THE MAGIC NUMBER THREE
By Diana Ratliff
One of the most important factors in growing your business is being able to attract customers. Successful businesses benefit from target advertised campaigns. If you want to increase your current customer base through advertising, use The Magic Number Three in your ad design.
Maybe there’s some truth to that old saying, “The third time’s the charm.” The number three certainly crops up often in marketing articles. There are several factors that influence why three seems to be a “magic” number.
Offer Three Choices
Tom Hopkins, renowned as the number one sales trainer in the world, gave an example of the power of three in a success seminar I attended several years ago. Hopkins said salespeople should try to give their prospects three choices whenever possible, and put the best product as number three. Why? When given three choices, 71% of prospects choose the third one.
According to David F. Ramacitti, author of Do-It-Yourself Advertising, you should try the “Rule of Thirds” when you’re designing a print ad. One-third of your ad should be graphic elements, such as drawings or photographs. One-third of your ad should be the copy, including your logo. And one-third of your ad should be white space. Ramacitti suggests, however, that there is considerable room for variation in this rule, and that it doesn’t mean you should divide your ad into precise thirds.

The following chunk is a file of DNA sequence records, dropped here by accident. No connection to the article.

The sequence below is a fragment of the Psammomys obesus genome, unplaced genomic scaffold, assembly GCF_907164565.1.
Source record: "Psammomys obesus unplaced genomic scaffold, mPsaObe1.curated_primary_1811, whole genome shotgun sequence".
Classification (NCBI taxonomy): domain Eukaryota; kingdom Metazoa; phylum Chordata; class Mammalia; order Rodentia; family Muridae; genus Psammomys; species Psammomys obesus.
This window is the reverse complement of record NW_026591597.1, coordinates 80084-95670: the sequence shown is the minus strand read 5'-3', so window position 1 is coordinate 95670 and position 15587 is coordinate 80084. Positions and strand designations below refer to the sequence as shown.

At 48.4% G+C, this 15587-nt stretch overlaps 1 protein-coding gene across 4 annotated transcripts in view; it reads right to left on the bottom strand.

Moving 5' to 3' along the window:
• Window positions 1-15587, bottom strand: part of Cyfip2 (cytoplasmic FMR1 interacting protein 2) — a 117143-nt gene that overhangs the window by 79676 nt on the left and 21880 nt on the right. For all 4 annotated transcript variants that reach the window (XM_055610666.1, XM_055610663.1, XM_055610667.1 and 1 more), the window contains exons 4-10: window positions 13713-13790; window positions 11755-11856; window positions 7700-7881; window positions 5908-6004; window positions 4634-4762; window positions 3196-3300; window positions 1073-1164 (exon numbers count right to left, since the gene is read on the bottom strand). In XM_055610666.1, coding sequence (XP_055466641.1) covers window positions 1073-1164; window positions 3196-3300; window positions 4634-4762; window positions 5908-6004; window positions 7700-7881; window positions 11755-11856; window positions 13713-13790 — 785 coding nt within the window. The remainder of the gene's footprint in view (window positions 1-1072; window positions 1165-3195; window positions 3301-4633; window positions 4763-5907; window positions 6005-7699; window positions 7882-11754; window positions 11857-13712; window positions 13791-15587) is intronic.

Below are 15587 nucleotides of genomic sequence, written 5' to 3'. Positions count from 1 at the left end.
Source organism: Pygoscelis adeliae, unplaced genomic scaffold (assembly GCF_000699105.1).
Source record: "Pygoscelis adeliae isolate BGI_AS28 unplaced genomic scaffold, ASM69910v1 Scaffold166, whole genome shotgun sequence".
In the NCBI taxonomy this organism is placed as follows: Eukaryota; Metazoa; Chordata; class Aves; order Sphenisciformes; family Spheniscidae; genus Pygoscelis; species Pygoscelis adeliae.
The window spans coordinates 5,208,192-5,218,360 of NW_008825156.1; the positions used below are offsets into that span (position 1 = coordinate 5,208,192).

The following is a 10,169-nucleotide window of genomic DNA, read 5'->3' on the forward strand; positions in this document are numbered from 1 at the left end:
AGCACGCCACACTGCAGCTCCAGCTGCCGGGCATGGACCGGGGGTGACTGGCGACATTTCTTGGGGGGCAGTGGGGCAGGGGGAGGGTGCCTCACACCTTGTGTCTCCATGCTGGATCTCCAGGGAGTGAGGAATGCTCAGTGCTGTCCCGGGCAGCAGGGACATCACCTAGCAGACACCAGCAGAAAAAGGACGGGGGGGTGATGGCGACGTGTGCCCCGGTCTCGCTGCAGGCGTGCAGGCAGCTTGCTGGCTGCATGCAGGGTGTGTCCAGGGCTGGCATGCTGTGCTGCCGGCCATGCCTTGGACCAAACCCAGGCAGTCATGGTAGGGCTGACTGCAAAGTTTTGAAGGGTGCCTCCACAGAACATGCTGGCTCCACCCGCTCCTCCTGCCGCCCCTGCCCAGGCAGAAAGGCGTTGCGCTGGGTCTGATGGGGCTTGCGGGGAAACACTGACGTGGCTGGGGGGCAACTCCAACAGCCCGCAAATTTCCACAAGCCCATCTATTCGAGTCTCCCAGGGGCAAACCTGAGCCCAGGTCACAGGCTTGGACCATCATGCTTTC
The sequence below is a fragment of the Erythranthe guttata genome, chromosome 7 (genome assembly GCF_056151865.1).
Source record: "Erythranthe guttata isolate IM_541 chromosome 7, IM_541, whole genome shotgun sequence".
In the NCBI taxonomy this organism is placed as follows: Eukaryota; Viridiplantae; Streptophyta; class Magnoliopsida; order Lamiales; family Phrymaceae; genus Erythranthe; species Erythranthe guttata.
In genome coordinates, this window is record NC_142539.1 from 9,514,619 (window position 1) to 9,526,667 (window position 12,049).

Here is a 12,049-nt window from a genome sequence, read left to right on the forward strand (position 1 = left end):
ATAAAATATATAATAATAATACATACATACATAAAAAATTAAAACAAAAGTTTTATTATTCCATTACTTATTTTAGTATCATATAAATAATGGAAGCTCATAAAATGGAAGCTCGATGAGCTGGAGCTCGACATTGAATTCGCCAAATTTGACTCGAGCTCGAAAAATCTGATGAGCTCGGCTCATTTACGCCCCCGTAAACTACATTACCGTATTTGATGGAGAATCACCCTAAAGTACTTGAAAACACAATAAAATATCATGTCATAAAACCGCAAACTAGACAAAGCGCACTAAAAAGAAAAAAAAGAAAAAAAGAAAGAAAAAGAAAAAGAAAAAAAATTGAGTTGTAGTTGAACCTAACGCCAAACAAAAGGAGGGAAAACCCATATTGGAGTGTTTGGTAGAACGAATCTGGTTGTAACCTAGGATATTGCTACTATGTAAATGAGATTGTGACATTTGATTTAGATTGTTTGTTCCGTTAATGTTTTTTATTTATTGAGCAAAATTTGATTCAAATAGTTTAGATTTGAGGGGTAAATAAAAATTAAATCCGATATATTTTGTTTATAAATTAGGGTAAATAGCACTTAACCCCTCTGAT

The Rule of Seven
The advertising “Rule of Seven” also attaches significance to the number three. This advertising axiom states that prospects must notice your advertising message seven times before they’ll respond. The corollary? Because people aren’t always “tuned in” to the messages they’re bombarded with, they tend to actually notice an advertising message once for every three times they see or hear it.
Influence Your Audience with Trios
Another illustration of the power of three in ad design appeared in The Competitive Advantage newsletter, quoting Morey Stettner’s The Art of Winning Conversation. According to Mr. Stettner, persuasive people have always known the power of a trio of ideas. Note these three-beat advertising slogans:
* The few, the proud, the Marines
* Reduce, reuse, recycle
Commands in ad design are also commonly given in three steps:
* Lights. Camera. Action.
* Ready. Aim. Fire.
* On your mark. Get set. Go.
Using three points to convey a message to your audience adds to your persuasiveness, while avoiding the dangers of saying either too much or too little.
Can you apply the magic of three to your business?
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